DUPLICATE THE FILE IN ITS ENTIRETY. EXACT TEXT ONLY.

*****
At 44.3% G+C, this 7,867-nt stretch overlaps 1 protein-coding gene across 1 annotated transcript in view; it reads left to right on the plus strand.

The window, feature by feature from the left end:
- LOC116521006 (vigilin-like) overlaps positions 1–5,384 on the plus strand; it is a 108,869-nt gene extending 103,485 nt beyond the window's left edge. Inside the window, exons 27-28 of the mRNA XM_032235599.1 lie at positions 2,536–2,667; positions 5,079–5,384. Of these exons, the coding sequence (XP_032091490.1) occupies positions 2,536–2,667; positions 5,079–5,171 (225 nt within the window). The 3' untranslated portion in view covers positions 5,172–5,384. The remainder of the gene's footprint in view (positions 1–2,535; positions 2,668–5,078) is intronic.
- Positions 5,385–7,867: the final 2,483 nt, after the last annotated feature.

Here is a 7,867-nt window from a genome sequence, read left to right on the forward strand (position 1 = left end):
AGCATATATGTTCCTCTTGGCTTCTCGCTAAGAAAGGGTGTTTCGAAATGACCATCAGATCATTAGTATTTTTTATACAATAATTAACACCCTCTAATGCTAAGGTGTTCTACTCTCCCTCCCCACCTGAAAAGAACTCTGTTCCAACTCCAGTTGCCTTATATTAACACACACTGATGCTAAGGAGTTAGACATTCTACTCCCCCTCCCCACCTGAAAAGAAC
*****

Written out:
At 44.3% G+C, this 7,867-nt stretch overlaps 1 protein-coding gene across 1 annotated transcript in view; it reads left to right on the plus strand.

The window, feature by feature from the left end:
- LOC116521006 (vigilin-like) overlaps positions 1–5,384 on the plus strand; it is a 108,869-nt gene extending 103,485 nt beyond the window's left edge. Inside the window, exons 27-28 of the mRNA XM_032235599.1 lie at positions 2,536–2,667; positions 5,079–5,384. Of these exons, the coding sequence (XP_032091490.1) occupies positions 2,536–2,667; positions 5,079–5,171 (225 nt within the window). The 3' untranslated portion in view covers positions 5,172–5,384. The remainder of the gene's footprint in view (positions 1–2,535; positions 2,668–5,078) is intronic.
- Positions 5,385–7,867: the final 2,483 nt, after the last annotated feature.

Here is a 7,867-nt window from a genome sequence, read left to right on the forward strand (position 1 = left end):
AGCATATATGTTCCTCTTGGCTTCTCGCTAAGAAAGGGTGTTTCGAAATGACCATCAGATCATTAGTATTTTTTATACAATAATTAACACCCTCTAATGCTAAGGTGTTCTACTCTCCCTCCCCACCTGAAAAGAACTCTGTTCCAACTCCAGTTGCCTTATATTAACACACACTGATGCTAAGGAGTTAGACATTCTACTCCCCCTCCCCACCTGAAAAGAAC